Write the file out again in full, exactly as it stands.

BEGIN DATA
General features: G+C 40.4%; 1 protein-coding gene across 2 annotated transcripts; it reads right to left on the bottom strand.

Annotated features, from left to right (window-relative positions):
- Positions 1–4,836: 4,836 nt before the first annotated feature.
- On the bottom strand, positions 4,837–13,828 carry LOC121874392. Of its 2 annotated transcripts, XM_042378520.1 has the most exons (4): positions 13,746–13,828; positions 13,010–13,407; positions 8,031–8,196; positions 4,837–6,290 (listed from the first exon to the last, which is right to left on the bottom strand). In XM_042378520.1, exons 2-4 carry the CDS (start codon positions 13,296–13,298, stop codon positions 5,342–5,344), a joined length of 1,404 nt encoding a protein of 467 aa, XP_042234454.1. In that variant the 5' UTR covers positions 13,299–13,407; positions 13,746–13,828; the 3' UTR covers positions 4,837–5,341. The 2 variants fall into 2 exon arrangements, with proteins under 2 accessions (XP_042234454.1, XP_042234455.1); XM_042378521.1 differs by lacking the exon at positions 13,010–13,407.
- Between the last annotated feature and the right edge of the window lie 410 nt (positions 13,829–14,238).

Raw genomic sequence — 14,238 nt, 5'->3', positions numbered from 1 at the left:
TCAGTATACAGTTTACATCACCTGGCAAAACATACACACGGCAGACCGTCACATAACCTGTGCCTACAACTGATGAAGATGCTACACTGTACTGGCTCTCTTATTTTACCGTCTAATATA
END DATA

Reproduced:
General features: G+C 40.4%; 1 protein-coding gene across 2 annotated transcripts; it reads right to left on the bottom strand.

Annotated features, from left to right (window-relative positions):
- Positions 1–4,836: 4,836 nt before the first annotated feature.
- On the bottom strand, positions 4,837–13,828 carry LOC121874392. Of its 2 annotated transcripts, XM_042378520.1 has the most exons (4): positions 13,746–13,828; positions 13,010–13,407; positions 8,031–8,196; positions 4,837–6,290 (listed from the first exon to the last, which is right to left on the bottom strand). In XM_042378520.1, exons 2-4 carry the CDS (start codon positions 13,296–13,298, stop codon positions 5,342–5,344), a joined length of 1,404 nt encoding a protein of 467 aa, XP_042234454.1. In that variant the 5' UTR covers positions 13,299–13,407; positions 13,746–13,828; the 3' UTR covers positions 4,837–5,341. The 2 variants fall into 2 exon arrangements, with proteins under 2 accessions (XP_042234454.1, XP_042234455.1); XM_042378521.1 differs by lacking the exon at positions 13,010–13,407.
- Between the last annotated feature and the right edge of the window lie 410 nt (positions 13,829–14,238).

Raw genomic sequence — 14,238 nt, 5'->3', positions numbered from 1 at the left:
TCAGTATACAGTTTACATCACCTGGCAAAACATACACACGGCAGACCGTCACATAACCTGTGCCTACAACTGATGAAGATGCTACACTGTACTGGCTCTCTTATTTTACCGTCTAATATA